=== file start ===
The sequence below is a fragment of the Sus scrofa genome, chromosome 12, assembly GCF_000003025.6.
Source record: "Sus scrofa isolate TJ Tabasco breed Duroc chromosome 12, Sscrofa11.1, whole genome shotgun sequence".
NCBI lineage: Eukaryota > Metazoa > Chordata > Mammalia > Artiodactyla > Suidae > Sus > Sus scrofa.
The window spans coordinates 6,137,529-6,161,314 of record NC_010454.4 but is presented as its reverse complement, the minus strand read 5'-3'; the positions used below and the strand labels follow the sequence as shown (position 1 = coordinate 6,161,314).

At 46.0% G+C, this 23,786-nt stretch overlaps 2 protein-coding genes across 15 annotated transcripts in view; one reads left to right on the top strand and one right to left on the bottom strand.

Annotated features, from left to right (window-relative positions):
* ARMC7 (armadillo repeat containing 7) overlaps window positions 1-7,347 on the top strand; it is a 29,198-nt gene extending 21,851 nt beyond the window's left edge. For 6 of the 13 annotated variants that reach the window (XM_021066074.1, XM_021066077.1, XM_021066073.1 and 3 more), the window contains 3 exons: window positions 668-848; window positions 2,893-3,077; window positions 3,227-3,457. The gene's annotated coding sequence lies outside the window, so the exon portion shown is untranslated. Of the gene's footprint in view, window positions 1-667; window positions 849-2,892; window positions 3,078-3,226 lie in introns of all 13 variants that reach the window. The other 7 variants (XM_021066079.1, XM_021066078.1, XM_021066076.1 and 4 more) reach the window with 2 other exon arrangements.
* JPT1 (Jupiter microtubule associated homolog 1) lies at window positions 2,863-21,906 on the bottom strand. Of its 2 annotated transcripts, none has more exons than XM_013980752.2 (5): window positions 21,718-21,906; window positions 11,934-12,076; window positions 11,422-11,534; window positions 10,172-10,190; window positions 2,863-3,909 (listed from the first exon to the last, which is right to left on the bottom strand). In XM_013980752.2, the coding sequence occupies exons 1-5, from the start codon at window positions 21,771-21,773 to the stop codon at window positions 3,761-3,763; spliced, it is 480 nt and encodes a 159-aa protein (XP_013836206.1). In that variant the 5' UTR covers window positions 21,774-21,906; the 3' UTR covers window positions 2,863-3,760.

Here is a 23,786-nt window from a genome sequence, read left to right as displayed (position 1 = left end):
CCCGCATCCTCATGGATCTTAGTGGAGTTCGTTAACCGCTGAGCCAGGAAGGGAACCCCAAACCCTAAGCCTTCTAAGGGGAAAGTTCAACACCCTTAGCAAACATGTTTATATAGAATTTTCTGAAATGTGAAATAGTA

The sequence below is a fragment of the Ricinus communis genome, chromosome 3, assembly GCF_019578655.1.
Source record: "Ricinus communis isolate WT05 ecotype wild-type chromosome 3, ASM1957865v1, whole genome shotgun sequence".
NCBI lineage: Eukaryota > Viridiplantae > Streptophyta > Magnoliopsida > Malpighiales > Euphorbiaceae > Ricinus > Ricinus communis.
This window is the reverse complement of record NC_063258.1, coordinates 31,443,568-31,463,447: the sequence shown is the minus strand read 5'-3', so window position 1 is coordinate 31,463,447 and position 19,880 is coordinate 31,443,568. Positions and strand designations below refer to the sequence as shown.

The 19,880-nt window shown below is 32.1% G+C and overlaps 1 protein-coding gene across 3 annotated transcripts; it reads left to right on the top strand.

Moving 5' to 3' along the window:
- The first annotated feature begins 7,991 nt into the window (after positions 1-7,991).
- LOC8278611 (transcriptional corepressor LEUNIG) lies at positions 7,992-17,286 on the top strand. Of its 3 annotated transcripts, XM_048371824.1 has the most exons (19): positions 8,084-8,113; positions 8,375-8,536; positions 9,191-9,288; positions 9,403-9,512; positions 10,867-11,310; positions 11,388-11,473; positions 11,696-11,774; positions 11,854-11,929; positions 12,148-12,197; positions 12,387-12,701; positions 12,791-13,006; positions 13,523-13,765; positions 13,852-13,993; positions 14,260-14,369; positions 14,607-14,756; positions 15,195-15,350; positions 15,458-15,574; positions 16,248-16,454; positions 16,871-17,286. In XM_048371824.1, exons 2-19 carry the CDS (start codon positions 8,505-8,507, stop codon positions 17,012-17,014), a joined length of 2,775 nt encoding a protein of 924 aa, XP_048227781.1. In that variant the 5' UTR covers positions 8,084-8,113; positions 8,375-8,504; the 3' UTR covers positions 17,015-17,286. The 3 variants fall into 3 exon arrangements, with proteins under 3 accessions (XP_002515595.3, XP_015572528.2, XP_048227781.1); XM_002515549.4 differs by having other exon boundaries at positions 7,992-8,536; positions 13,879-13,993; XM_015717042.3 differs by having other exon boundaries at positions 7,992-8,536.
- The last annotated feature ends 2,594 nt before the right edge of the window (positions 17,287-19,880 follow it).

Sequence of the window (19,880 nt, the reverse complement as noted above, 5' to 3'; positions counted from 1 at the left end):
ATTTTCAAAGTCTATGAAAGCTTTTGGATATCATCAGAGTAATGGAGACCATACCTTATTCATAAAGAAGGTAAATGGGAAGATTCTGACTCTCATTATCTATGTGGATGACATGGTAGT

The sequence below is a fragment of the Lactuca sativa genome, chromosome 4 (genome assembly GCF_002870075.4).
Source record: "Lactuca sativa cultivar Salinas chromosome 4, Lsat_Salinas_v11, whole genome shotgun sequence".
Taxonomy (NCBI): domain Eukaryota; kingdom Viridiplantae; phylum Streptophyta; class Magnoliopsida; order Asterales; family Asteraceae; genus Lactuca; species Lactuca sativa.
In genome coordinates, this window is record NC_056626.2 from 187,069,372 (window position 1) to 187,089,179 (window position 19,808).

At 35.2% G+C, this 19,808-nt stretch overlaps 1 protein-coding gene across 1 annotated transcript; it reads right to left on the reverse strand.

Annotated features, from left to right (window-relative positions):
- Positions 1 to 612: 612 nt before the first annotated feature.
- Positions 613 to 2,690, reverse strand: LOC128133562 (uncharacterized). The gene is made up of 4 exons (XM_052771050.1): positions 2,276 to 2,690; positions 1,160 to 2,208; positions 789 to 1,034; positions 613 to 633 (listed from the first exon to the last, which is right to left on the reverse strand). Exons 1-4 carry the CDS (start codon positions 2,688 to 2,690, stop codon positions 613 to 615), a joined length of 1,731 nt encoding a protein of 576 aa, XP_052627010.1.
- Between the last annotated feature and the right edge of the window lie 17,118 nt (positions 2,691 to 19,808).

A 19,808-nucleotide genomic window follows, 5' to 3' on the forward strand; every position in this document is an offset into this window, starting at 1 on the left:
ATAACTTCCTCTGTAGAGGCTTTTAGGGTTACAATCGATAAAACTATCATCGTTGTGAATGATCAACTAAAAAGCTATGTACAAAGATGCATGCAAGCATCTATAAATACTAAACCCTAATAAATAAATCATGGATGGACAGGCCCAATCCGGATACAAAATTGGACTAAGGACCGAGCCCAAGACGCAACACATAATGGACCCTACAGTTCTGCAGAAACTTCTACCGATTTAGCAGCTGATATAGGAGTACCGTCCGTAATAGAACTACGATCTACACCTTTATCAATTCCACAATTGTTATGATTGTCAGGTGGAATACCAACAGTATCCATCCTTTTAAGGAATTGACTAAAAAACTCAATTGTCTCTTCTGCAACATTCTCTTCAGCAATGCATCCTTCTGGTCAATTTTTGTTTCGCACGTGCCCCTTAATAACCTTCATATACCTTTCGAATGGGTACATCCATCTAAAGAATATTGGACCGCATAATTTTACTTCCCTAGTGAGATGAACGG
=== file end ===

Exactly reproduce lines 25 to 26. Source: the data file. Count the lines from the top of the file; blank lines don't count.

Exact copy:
In genome coordinates, this window is record NC_056626.2 from 187,069,372 (window position 1) to 187,089,179 (window position 19,808).

At 35.2% G+C, this 19,808-nt stretch overlaps 1 protein-coding gene across 1 annotated transcript; it reads right to left on the reverse strand.